A U.S. appeals court dealt the Obama administration a setback on Thursday when it refused to halt deepwater oil drilling, but analysts said they did not expect companies to begin operations soon.
The White House sought to suspend deepwater drilling of new oil wells in the area temporarily while it investigated the April 20 rig explosion that unleashed BP Plc's oil spill in the Gulf of Mexico and adopted new, stricter safety regulations.
It will also likely prompt the Interior Department to quickly issue a revised moratorium order on deepwater drilling below 500 feet to address concerns raised by the federal courts, which could set off more legal battles.
A department official said earlier on Thursday that such an order would be issued immediately to address any deficiencies, a move that could have drillers sitting on the sidelines again.
Already some oil services companies have said they would not begin new drilling operations in the region until the legal matters were resolved, and some were moving rigs and workers overseas for projects.
Tonight's decision is not conclusive. There are more battles to come, said Jim Awad, managing director at Zephyr Management. I think the Obama administration is committed to fighting it.
A White House spokesman declined to comment and a Justice Department representative was not immediately available for comment.
Effectively the government's getting what they want by default, said Dan Pickering, head of research at Tudor, Pickering, Holt & Co.
It's too risky for companies to start up the deepwater drilling process when you know the rug could be pulled out from underneath you. In practical terms, the industry is still in the same holding pattern that it has been in.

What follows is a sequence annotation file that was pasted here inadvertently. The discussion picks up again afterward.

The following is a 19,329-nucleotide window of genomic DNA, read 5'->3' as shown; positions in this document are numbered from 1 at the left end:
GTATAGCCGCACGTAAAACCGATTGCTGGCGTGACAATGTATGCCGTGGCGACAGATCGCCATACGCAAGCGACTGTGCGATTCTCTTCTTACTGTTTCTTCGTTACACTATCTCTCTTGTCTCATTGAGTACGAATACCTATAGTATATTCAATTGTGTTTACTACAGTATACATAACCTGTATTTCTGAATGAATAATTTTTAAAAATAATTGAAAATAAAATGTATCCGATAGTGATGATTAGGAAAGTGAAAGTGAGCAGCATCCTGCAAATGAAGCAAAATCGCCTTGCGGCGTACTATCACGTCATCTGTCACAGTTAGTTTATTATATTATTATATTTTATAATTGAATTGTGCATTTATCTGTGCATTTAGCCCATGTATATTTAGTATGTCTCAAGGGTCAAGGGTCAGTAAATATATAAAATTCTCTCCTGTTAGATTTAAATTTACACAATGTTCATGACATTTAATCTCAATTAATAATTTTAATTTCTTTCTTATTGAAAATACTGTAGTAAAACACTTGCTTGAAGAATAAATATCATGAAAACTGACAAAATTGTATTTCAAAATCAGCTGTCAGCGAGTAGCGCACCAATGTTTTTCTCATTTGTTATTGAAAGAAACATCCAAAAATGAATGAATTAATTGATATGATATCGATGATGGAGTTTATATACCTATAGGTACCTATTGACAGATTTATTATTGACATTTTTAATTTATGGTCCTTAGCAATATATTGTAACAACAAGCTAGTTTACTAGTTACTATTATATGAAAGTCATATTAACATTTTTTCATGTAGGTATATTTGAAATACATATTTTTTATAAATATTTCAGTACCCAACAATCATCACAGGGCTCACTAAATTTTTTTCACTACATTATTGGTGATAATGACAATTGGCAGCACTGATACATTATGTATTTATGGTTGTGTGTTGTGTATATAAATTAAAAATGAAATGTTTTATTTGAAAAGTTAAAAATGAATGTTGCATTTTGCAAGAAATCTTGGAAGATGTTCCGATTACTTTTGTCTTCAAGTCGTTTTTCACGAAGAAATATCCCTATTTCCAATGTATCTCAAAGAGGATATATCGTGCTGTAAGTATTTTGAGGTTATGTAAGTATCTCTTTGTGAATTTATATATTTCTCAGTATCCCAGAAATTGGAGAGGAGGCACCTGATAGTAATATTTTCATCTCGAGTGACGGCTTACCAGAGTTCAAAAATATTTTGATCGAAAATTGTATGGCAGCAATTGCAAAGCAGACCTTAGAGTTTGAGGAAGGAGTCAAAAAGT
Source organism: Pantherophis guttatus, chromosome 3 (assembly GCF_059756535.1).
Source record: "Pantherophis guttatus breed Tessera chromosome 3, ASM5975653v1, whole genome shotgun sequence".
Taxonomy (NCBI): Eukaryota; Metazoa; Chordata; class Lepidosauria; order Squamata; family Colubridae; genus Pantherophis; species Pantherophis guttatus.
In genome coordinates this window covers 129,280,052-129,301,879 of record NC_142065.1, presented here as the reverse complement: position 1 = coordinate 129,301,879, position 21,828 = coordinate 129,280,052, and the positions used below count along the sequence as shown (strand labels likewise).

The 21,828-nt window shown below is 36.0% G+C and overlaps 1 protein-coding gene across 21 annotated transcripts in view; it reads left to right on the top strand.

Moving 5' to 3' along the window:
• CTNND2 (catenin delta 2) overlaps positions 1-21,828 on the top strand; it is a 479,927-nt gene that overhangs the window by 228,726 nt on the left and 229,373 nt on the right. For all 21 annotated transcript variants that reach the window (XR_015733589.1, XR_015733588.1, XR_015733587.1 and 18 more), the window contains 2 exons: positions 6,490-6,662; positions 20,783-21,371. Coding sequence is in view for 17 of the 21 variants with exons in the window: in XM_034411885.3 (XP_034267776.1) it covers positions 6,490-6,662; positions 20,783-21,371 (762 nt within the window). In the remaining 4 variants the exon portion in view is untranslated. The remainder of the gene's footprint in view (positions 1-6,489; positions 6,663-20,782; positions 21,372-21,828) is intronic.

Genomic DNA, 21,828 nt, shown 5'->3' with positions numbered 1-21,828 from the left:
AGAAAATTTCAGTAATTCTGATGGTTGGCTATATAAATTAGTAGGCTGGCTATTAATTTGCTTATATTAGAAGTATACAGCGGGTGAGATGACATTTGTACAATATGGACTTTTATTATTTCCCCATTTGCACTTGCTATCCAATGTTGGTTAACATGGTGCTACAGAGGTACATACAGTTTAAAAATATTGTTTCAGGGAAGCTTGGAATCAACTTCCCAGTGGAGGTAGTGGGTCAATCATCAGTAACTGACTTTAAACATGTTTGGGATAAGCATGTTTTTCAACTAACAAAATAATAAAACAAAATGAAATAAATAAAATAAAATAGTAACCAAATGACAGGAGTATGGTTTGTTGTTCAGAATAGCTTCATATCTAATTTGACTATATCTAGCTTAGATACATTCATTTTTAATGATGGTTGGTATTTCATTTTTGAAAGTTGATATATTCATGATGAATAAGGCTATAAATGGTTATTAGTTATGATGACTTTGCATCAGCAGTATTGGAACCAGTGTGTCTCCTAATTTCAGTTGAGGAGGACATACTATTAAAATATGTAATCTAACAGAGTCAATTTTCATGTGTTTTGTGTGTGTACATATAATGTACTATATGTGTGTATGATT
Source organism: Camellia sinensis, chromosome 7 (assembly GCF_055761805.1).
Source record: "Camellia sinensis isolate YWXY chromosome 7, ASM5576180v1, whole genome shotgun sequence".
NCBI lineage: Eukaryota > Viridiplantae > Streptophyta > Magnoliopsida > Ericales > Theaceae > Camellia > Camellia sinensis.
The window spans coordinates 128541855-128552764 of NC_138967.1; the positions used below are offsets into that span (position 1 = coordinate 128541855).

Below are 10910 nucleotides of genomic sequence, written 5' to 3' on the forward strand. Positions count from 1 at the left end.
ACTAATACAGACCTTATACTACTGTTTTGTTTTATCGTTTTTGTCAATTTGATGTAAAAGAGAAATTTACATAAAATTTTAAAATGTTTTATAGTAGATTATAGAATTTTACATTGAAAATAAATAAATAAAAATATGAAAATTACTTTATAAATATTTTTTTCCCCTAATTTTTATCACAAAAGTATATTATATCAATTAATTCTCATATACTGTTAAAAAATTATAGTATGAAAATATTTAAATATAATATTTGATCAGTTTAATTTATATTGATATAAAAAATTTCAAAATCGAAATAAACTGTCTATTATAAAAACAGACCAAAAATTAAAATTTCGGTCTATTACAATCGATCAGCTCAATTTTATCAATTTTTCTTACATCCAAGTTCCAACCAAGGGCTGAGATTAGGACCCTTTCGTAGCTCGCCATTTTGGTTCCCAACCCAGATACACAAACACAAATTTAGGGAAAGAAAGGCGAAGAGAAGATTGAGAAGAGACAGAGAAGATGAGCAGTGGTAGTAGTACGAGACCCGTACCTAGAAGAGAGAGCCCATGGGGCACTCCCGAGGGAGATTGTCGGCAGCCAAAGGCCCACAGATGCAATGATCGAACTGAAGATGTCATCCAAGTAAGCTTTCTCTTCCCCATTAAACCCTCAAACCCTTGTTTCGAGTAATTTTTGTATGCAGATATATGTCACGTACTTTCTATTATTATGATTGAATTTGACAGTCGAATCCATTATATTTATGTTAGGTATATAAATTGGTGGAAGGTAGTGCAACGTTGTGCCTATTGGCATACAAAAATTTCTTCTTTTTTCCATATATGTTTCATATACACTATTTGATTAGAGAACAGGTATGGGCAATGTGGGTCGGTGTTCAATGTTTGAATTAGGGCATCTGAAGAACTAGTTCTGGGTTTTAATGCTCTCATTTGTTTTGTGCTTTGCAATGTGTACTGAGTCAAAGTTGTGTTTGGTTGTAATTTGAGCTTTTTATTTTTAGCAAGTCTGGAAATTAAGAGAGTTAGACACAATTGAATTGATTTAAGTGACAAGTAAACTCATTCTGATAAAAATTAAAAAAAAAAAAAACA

Nonetheless, the ruling could help shares of drilling companies, like Hornbeck Offshore Services Inc., and others who have seen huge sell-offs since the incident, some approaching 50 percent.
There will likely be a move higher in the space, but I don't expect a violent move higher, said Peter Kenny, managing director at Knight Capital Markets. I think most energy insiders expected the Obama administration's efforts to be stymied.
CASE TO CONTINUE ON MERITS OF MORATORIUM
U.S. District Judge Martin Feldman lifted the suspension on new deepwater drilling last month after finding it too broad and arbitrary because it failed to take into account the economic impact it would have on the industry and communities.
The Obama administration appealed and asked for a stay pending the appeal amid fears that another blowout of an oil well in the Gulf of Mexico would be catastrophic and further devastate the region.
The U.S. Court of Appeals for the Fifth Circuit, based in New Orleans, ruled against a stay about 90 minutes after hearing arguments, saying the administration failed to show how it would be irreparably harmed if the stay was not granted.
In a 2-1 decision, the court said that the administration also made no showing that there is any likelihood that drilling activities will be resumed pending appeal.
The court said that Interior Secretary Ken Salazar could renew the stay request if he can show that drilling activity by deepwater rigs has commenced or is about to commence.
Arguments on the government's appeal seeking to reinstate the original moratorium order were set for the week of August 30.
Louisiana has said that the drilling industry is worth $3 billion to its economy and that the moratorium was throwing thousands of people out of work at a time when the state was just getting back on its feet after Hurricane Katrina in 2005.
Before the ruling, Louisiana Governor Bobby Jindal, who attended the oral arguments, told reporters that the industry needed predictability so they could resume work.
They're not going to resume drilling without predictability, he said.
(Additional reporting by Chris Baltimore in Houston and Martinne Geller in New York; editing by Paul Simao)